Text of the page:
We Used to Walk a Mile to School in the Snow

By Sarah Colon

We used to stand
shoulders touching
in elevators, on the subway.
“Like sardines,” we’d say.
We used to fear a stranger’s
breath only for its humid
odors, its hot closeness.
“Breathing down my neck”
was not a phrase for brushes
with death. We used to greet
with open palms, hold hands
with strangers, saying “Nice
to meet you.” We’d catch
sneezes and coughs in our mitts
like baseballs, wipe noses
on sleeves, tease the person
who kept jellied alcohol
behind their monitor or wiped
a keyboard before use.
We left bathrooms so cavalier,
passing our paws under faucets,
skipping soap, flinging droplets
everywhere. We’d kiss babies
on the mouth. We’d cram
like little fish around a table,
singing off-key, a flaming dessert
walking toward us. We’d bend
low over the flames, use breath
as extinguisher, blowing
until all that’s left was smoke.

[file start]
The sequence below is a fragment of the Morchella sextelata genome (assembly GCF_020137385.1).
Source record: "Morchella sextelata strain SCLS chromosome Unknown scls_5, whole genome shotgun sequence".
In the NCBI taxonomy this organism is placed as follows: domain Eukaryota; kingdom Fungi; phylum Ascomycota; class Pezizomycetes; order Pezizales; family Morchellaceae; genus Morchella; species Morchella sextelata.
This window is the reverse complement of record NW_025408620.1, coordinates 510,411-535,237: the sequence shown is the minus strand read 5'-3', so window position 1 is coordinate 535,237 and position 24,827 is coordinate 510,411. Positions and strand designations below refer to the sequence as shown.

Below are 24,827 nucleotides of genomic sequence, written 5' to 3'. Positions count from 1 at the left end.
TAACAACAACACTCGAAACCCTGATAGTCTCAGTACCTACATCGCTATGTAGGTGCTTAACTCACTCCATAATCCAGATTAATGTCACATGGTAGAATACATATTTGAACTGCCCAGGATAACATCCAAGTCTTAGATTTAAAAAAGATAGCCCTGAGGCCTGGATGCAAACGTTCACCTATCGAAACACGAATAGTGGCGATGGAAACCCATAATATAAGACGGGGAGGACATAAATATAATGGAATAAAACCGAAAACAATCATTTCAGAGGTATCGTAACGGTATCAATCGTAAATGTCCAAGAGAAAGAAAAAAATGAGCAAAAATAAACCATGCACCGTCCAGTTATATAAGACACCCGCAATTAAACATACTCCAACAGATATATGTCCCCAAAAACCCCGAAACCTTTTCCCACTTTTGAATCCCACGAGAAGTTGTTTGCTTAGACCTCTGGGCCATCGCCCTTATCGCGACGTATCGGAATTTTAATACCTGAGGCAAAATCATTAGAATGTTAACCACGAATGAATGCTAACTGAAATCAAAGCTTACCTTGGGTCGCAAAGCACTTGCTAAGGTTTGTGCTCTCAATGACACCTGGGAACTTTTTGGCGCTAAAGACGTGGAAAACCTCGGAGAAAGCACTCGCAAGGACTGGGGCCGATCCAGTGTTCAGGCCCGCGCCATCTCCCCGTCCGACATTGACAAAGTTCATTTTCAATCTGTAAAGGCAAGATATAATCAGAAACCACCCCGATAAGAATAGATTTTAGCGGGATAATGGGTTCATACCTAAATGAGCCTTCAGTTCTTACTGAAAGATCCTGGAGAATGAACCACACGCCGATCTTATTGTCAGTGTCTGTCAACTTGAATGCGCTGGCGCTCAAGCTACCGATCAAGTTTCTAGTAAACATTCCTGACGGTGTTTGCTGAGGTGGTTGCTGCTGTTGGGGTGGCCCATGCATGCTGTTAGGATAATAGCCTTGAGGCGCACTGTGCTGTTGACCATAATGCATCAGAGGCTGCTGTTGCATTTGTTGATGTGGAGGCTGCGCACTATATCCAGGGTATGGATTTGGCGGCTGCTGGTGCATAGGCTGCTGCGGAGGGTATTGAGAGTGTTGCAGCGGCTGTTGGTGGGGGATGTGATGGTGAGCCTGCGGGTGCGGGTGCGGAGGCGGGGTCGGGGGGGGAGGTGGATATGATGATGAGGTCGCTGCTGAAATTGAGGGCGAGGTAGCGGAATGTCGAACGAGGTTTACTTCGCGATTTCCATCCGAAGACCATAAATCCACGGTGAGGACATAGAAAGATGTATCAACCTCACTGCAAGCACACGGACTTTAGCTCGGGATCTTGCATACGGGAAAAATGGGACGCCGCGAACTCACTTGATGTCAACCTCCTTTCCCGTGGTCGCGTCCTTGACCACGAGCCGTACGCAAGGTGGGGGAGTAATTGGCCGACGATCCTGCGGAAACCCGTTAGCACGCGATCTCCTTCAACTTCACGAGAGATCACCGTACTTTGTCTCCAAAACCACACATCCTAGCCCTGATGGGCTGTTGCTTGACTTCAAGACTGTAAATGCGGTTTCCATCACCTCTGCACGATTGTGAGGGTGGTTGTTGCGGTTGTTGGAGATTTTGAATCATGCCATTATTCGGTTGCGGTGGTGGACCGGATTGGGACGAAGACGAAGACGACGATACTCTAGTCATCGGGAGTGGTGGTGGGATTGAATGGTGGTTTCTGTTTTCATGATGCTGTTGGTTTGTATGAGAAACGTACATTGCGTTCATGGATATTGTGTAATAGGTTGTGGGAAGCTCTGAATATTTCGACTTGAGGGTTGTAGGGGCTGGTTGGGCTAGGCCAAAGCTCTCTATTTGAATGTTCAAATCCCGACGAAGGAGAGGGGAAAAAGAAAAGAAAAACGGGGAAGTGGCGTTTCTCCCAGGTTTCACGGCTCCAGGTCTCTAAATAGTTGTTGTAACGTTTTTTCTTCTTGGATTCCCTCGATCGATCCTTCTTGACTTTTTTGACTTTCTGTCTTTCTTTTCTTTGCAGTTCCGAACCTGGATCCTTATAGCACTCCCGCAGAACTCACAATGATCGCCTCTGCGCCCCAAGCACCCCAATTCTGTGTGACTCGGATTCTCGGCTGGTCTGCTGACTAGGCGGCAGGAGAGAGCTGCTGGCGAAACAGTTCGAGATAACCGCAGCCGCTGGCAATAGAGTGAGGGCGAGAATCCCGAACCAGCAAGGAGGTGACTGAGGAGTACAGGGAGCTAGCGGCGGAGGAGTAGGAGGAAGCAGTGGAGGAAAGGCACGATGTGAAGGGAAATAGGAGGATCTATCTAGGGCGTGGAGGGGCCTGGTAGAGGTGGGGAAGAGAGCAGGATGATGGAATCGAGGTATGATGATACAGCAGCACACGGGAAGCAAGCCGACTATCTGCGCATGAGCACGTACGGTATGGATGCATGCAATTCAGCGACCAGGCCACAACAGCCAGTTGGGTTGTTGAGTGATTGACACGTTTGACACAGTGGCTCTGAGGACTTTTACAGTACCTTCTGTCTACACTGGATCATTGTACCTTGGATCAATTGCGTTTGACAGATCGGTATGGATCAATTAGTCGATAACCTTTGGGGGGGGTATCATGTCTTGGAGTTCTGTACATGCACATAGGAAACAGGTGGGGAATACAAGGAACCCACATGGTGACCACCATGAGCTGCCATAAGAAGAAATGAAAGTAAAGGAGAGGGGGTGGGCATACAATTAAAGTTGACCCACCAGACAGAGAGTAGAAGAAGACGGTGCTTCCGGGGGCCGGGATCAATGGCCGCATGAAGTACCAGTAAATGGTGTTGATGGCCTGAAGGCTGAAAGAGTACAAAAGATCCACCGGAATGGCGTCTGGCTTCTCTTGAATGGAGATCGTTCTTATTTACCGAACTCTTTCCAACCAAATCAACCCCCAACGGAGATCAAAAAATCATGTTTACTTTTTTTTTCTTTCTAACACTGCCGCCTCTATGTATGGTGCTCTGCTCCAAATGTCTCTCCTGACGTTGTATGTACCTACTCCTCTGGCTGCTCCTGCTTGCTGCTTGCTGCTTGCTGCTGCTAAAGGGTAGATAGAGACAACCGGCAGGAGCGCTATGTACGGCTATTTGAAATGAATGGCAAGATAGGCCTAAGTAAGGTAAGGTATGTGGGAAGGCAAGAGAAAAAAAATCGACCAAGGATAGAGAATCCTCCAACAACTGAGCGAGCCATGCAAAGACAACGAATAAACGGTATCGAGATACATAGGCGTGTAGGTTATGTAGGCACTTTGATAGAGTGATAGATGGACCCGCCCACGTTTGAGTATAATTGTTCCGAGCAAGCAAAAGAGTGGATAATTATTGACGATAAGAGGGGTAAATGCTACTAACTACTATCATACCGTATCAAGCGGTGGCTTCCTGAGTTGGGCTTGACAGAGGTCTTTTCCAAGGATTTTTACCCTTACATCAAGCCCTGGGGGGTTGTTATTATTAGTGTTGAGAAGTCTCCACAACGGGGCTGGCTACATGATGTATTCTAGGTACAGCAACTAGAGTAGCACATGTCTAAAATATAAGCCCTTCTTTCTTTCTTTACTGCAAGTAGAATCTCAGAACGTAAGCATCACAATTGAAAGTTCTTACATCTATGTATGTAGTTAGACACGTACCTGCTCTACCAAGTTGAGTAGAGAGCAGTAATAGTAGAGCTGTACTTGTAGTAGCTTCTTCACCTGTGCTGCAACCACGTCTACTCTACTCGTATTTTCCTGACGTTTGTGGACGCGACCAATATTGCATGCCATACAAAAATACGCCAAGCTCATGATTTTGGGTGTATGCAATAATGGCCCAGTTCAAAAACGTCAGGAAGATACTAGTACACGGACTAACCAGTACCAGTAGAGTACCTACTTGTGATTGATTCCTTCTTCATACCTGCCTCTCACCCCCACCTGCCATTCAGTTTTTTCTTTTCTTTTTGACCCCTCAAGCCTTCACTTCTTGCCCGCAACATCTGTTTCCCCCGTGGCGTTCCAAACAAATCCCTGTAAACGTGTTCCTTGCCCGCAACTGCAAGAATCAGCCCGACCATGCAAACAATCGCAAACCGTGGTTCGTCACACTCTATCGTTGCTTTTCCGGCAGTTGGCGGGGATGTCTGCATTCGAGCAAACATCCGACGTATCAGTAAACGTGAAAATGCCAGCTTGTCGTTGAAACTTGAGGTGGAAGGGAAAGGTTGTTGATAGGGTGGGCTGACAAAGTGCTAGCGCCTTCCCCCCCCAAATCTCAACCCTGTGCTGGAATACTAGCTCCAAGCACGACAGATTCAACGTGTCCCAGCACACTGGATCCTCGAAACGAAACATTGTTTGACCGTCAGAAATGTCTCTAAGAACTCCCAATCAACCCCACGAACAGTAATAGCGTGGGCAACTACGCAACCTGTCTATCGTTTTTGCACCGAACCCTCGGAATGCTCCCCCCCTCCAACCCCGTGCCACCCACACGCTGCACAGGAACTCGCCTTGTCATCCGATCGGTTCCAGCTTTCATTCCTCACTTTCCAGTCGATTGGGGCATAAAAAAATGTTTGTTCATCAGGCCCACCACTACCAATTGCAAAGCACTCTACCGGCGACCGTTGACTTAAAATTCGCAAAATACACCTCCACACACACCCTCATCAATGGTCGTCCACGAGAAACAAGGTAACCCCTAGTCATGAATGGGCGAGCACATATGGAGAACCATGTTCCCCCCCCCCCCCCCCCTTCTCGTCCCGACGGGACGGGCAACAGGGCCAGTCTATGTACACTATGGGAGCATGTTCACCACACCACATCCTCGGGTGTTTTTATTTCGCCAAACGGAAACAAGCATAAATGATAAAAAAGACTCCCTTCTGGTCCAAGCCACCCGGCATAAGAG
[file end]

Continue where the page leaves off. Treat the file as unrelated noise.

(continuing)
Then we would cut up the cake,
passing out pieces to everyone.

Sarah Colon is a writer, educator, and parent from the American West. She grew up in Southern Montana and now resides in Largo, Florida with her husband and their blended family of six children. Previous publications include The Examined Life, Flash Fiction, Just Words Fallacy, and work is forthcoming in The Account: a Journal of Poetry, Prose, and Thought.

I wrote this poem early in the pandemic, when the adjustments to face covering and social distancing were still very new. At the time, I thought we would be in for maybe three months of the quarantine, based on the statistics from Hubei Province. In spite of my optimism, a deep part of me also felt that this experience was going to change our culture irrevocably. After reading an article about elderly people in assisted living facilities and the profound loneliness they were experiencing, I started imagining how I or someone my age might describe the pre-pandemic world to my grandchildren or great-grandchildren, and this poem was born.

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Poetry and Covid-19 ARCHIVE (This website archives the over 1000 poems submitted by over 600 poets, and viewed by over 100,000 from over 125 countries during the Covid-19 pandemic, June 2020-June 2021). Thank you to all who took part in the Poetry and Covid project.

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